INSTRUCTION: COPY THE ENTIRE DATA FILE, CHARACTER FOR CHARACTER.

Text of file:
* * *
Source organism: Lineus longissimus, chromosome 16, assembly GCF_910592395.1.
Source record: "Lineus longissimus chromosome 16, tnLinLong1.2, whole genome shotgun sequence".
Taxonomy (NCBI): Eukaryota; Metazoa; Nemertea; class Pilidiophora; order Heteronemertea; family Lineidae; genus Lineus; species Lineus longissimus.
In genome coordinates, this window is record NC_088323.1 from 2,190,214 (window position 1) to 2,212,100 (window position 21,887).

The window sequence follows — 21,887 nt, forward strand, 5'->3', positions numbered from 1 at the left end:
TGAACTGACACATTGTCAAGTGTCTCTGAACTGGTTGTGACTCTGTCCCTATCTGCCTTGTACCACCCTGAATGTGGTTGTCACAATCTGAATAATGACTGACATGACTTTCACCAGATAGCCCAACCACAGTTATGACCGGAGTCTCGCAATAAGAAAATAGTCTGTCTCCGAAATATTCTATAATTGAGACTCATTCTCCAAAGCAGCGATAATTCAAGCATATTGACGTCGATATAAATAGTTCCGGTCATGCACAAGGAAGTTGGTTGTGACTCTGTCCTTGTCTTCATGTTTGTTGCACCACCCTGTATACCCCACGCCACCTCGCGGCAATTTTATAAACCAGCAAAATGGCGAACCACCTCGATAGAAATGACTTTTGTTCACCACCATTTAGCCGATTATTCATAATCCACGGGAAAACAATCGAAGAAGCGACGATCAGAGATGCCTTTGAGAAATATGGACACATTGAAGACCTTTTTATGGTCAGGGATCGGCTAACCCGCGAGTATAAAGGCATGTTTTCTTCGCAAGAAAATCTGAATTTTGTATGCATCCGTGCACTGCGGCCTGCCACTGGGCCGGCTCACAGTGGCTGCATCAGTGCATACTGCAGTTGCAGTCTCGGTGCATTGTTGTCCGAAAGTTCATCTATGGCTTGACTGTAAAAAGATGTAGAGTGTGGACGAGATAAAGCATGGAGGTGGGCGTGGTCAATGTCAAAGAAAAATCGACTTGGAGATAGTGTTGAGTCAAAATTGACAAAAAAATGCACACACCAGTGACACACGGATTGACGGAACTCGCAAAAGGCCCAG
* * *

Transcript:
Source organism: Lineus longissimus, chromosome 16, assembly GCF_910592395.1.
Source record: "Lineus longissimus chromosome 16, tnLinLong1.2, whole genome shotgun sequence".
Taxonomy (NCBI): Eukaryota; Metazoa; Nemertea; class Pilidiophora; order Heteronemertea; family Lineidae; genus Lineus; species Lineus longissimus.
In genome coordinates, this window is record NC_088323.1 from 2,190,214 (window position 1) to 2,212,100 (window position 21,887).

The window sequence follows — 21,887 nt, forward strand, 5'->3', positions numbered from 1 at the left end:
TGAACTGACACATTGTCAAGTGTCTCTGAACTGGTTGTGACTCTGTCCCTATCTGCCTTGTACCACCCTGAATGTGGTTGTCACAATCTGAATAATGACTGACATGACTTTCACCAGATAGCCCAACCACAGTTATGACCGGAGTCTCGCAATAAGAAAATAGTCTGTCTCCGAAATATTCTATAATTGAGACTCATTCTCCAAAGCAGCGATAATTCAAGCATATTGACGTCGATATAAATAGTTCCGGTCATGCACAAGGAAGTTGGTTGTGACTCTGTCCTTGTCTTCATGTTTGTTGCACCACCCTGTATACCCCACGCCACCTCGCGGCAATTTTATAAACCAGCAAAATGGCGAACCACCTCGATAGAAATGACTTTTGTTCACCACCATTTAGCCGATTATTCATAATCCACGGGAAAACAATCGAAGAAGCGACGATCAGAGATGCCTTTGAGAAATATGGACACATTGAAGACCTTTTTATGGTCAGGGATCGGCTAACCCGCGAGTATAAAGGCATGTTTTCTTCGCAAGAAAATCTGAATTTTGTATGCATCCGTGCACTGCGGCCTGCCACTGGGCCGGCTCACAGTGGCTGCATCAGTGCATACTGCAGTTGCAGTCTCGGTGCATTGTTGTCCGAAAGTTCATCTATGGCTTGACTGTAAAAAGATGTAGAGTGTGGACGAGATAAAGCATGGAGGTGGGCGTGGTCAATGTCAAAGAAAAATCGACTTGGAGATAGTGTTGAGTCAAAATTGACAAAAAAATGCACACACCAGTGACACACGGATTGACGGAACTCGCAAAAGGCCCAG